Who is Responsible

 

The Provision and Use of Work Equipment Regulations 1998 (PUWER) requires, every employer to ensure that work equipment is suitable for the purpose for which it is provided, only used in the place and under the provisions for which it is provided. It also requires every employer to ensure work equipment be efficiently maintained and kept fit and suitable for its intended purpose. It must not be allowed to deteriorate in function or performance to such a leval that it puts people at risk. This means that regular, routine and planned maintenance regimes must be considered if hazardous problems can arise.

 

Regulation 3 of the Electricity at Work Regulations 1989 recognises a responsibility that employers and many employees have for electrical systems.

It shall be the duty of every employer and self employed person to comply with the provisions of the Regulations in sar far as they relate to matters which are within his control.

It shall be the duty of every employee while at work:

 

(a) to co-operate with his employer so far as is necessary to enable and duty placed on that employer by the provision of the Regulations to be complied with: 


(b) to comply with the provision of these regulations in so far as they relate to matters which are within his control.

 

Portable Appliance Equipment

 

There are many European standards and guidance notes regarding portable appliances and equipment, though they do not establish a common and specific definition of such equipment. Even so, there does seem to be a consensus of opinion that such equipment is either hand held whilst being connected to the supply, or is intended to be moved whilst connected to the supply, or is capable of being moved without undue difficulty whilst connected to the supply.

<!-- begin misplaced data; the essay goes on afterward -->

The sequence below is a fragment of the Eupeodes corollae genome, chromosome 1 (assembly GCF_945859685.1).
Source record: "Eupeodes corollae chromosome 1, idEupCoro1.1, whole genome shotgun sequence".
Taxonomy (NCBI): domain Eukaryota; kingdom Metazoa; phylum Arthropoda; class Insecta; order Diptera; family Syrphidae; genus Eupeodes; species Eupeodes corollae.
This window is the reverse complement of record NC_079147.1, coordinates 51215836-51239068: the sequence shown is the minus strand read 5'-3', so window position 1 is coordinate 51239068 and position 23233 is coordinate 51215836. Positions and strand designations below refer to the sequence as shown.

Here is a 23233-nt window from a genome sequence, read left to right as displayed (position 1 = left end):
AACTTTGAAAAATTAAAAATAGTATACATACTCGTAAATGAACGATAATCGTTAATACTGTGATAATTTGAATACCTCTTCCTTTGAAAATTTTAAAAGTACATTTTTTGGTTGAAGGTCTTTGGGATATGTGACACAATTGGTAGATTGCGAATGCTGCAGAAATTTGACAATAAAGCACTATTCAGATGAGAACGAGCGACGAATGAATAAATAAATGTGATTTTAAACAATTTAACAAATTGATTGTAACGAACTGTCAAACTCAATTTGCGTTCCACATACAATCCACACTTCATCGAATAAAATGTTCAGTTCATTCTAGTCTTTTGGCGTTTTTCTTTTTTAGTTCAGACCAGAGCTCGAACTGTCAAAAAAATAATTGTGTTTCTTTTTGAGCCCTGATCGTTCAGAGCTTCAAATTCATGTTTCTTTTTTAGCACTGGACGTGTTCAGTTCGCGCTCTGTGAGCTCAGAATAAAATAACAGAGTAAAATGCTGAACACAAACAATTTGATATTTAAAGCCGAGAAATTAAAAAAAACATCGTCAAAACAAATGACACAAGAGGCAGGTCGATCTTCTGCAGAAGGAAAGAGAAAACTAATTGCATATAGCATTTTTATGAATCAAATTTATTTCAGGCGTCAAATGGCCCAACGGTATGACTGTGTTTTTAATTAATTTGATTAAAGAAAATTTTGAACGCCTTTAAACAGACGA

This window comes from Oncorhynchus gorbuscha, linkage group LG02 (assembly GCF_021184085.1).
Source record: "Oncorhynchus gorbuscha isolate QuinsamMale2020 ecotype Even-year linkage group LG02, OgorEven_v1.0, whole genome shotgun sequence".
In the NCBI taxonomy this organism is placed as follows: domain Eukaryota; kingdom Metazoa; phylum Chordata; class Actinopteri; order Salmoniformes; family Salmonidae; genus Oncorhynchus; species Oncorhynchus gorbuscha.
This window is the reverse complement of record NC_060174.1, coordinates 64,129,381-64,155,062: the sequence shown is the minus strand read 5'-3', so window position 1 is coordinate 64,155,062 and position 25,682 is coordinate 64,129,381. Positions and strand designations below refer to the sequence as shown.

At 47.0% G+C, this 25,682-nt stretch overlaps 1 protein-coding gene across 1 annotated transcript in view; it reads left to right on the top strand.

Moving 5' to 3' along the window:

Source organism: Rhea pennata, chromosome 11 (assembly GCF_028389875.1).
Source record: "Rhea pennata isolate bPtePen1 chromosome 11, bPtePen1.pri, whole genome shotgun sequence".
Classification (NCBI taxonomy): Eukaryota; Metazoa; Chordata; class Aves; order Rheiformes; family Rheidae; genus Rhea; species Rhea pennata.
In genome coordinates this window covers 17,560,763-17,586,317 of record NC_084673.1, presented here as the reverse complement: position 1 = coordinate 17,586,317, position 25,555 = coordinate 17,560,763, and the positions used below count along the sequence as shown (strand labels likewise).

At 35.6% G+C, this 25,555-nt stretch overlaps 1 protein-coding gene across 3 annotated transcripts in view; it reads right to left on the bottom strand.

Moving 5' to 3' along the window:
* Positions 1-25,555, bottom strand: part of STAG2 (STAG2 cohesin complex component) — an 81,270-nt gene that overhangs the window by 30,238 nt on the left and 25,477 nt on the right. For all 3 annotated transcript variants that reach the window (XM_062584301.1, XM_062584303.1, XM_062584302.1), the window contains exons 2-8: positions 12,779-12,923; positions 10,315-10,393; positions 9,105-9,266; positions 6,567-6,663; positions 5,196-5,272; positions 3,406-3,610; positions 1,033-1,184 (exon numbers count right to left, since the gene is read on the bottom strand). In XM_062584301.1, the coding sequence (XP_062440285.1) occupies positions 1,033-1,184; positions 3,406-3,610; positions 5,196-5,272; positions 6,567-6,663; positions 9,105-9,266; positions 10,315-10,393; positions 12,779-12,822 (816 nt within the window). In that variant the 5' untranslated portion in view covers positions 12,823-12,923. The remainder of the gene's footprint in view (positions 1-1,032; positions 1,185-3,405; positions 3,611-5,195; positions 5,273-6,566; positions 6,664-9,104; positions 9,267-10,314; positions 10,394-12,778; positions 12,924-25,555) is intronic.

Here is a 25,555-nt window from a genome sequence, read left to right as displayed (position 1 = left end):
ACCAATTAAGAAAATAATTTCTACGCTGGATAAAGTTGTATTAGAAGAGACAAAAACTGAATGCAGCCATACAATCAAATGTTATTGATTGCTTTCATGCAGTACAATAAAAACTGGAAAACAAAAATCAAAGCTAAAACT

It is usual for this equipment to be connected to the supply via a plug and socket, however this is not a requirement for electrical equipment to be deemed portable or transportable. It is common to define a portable appliance by saying that it is 'anything with a plug top on the end of it'. This is a mistake as it may mean that there are some appliances in the system that are never tested.

The National Association of Professional Inspectors and Testers (napit) define a portable appliance as 'any electrical item which can or is intended, to be moved whilst connected to an electrical supply.

The IEE Code of Practice gives guidance on the various equipment types:

 

Portable appliance

An appliance of less than 18kg in mass that is intended to be moved whilst in operation or an appliance which can easily be moved from one place to another, e.g. vacuum cleaner, toaster, food mixer, etc.

 

Movable equipment (transportable)

This equipment is either

18 kg or less in mass and not fixed, e.g. electric fire.
or
Equipment with wheels, castors or other means to facilitate movement by the operator as required to perform its intended use, e.g. air conditioning unit.

 

Hand Held equipment or appliances

This is portable equipment intended to be held in the hand during normal use, e.g. hair dryer.

 

Stationary equipment or appliances

This equipment has a mass exceeding 18kg and is not provided with a carrying handle, e.g. refrigerator.

 

Fixed Equipment/appliances

This equipment or an appliance which is fastened to a support or otherwise secured in a specific location, e.g. bathroom heater.

 

Appliances/equipment for building in

This equipment id intended to be installed in a prepared recess such as a cupboard or similar. In general, equipment for building in does not have exposure on all sides because one or more of the sides, additional protection against electrical shock is provided by the surroundings, e.g. built in electric cooker.

 

Information technology equipment

Information technology equipment includes electrical business equipment such as computers and mains powered telecommunications equipment, and other equipment for general business use, such as mail processing machines, VDU's, photocopiers.

 

Assessing the frequency of testing